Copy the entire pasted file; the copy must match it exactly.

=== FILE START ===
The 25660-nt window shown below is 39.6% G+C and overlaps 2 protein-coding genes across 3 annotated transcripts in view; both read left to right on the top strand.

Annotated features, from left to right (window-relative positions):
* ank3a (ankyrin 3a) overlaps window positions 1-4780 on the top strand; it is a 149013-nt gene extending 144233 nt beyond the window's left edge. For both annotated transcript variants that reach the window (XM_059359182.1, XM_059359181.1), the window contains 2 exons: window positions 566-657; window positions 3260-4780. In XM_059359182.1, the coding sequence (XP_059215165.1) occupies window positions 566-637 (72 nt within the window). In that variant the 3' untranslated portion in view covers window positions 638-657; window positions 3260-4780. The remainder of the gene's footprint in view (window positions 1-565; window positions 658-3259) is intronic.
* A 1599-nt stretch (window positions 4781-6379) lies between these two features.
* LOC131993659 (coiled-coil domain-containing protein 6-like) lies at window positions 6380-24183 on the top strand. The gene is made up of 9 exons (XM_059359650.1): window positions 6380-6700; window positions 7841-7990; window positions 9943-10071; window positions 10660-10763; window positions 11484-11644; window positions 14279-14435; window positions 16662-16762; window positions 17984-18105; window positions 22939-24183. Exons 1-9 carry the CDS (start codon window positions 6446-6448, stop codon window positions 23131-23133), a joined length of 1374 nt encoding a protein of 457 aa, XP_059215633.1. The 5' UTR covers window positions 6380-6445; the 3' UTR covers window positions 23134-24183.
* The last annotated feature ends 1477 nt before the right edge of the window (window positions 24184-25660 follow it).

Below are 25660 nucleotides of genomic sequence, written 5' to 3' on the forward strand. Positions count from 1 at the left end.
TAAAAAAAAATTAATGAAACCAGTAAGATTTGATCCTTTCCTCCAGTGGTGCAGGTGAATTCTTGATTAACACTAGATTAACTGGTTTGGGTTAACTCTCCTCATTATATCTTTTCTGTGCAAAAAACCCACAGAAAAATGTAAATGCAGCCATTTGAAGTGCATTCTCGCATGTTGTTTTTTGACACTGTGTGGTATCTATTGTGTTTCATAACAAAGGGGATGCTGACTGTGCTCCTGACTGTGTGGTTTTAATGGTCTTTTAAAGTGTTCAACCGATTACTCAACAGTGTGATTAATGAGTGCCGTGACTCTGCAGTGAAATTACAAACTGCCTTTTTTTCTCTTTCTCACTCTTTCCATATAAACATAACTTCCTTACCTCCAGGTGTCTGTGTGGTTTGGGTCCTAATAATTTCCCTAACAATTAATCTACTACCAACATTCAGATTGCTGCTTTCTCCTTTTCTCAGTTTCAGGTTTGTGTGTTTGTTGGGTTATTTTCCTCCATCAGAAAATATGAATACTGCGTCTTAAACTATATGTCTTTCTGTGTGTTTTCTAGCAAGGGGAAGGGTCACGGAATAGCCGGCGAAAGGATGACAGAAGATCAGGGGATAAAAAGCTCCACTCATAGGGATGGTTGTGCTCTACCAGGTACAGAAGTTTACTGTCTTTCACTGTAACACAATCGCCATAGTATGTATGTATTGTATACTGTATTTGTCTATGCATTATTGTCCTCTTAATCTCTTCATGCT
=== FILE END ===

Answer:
The 25660-nt window shown below is 39.6% G+C and overlaps 2 protein-coding genes across 3 annotated transcripts in view; both read left to right on the top strand.

Annotated features, from left to right (window-relative positions):
* ank3a (ankyrin 3a) overlaps window positions 1-4780 on the top strand; it is a 149013-nt gene extending 144233 nt beyond the window's left edge. For both annotated transcript variants that reach the window (XM_059359182.1, XM_059359181.1), the window contains 2 exons: window positions 566-657; window positions 3260-4780. In XM_059359182.1, the coding sequence (XP_059215165.1) occupies window positions 566-637 (72 nt within the window). In that variant the 3' untranslated portion in view covers window positions 638-657; window positions 3260-4780. The remainder of the gene's footprint in view (window positions 1-565; window positions 658-3259) is intronic.
* A 1599-nt stretch (window positions 4781-6379) lies between these two features.
* LOC131993659 (coiled-coil domain-containing protein 6-like) lies at window positions 6380-24183 on the top strand. The gene is made up of 9 exons (XM_059359650.1): window positions 6380-6700; window positions 7841-7990; window positions 9943-10071; window positions 10660-10763; window positions 11484-11644; window positions 14279-14435; window positions 16662-16762; window positions 17984-18105; window positions 22939-24183. Exons 1-9 carry the CDS (start codon window positions 6446-6448, stop codon window positions 23131-23133), a joined length of 1374 nt encoding a protein of 457 aa, XP_059215633.1. The 5' UTR covers window positions 6380-6445; the 3' UTR covers window positions 23134-24183.
* The last annotated feature ends 1477 nt before the right edge of the window (window positions 24184-25660 follow it).

Below are 25660 nucleotides of genomic sequence, written 5' to 3' on the forward strand. Positions count from 1 at the left end.
TAAAAAAAAATTAATGAAACCAGTAAGATTTGATCCTTTCCTCCAGTGGTGCAGGTGAATTCTTGATTAACACTAGATTAACTGGTTTGGGTTAACTCTCCTCATTATATCTTTTCTGTGCAAAAAACCCACAGAAAAATGTAAATGCAGCCATTTGAAGTGCATTCTCGCATGTTGTTTTTTGACACTGTGTGGTATCTATTGTGTTTCATAACAAAGGGGATGCTGACTGTGCTCCTGACTGTGTGGTTTTAATGGTCTTTTAAAGTGTTCAACCGATTACTCAACAGTGTGATTAATGAGTGCCGTGACTCTGCAGTGAAATTACAAACTGCCTTTTTTTCTCTTTCTCACTCTTTCCATATAAACATAACTTCCTTACCTCCAGGTGTCTGTGTGGTTTGGGTCCTAATAATTTCCCTAACAATTAATCTACTACCAACATTCAGATTGCTGCTTTCTCCTTTTCTCAGTTTCAGGTTTGTGTGTTTGTTGGGTTATTTTCCTCCATCAGAAAATATGAATACTGCGTCTTAAACTATATGTCTTTCTGTGTGTTTTCTAGCAAGGGGAAGGGTCACGGAATAGCCGGCGAAAGGATGACAGAAGATCAGGGGATAAAAAGCTCCACTCATAGGGATGGTTGTGCTCTACCAGGTACAGAAGTTTACTGTCTTTCACTGTAACACAATCGCCATAGTATGTATGTATTGTATACTGTATTTGTCTATGCATTATTGTCCTCTTAATCTCTTCATGCT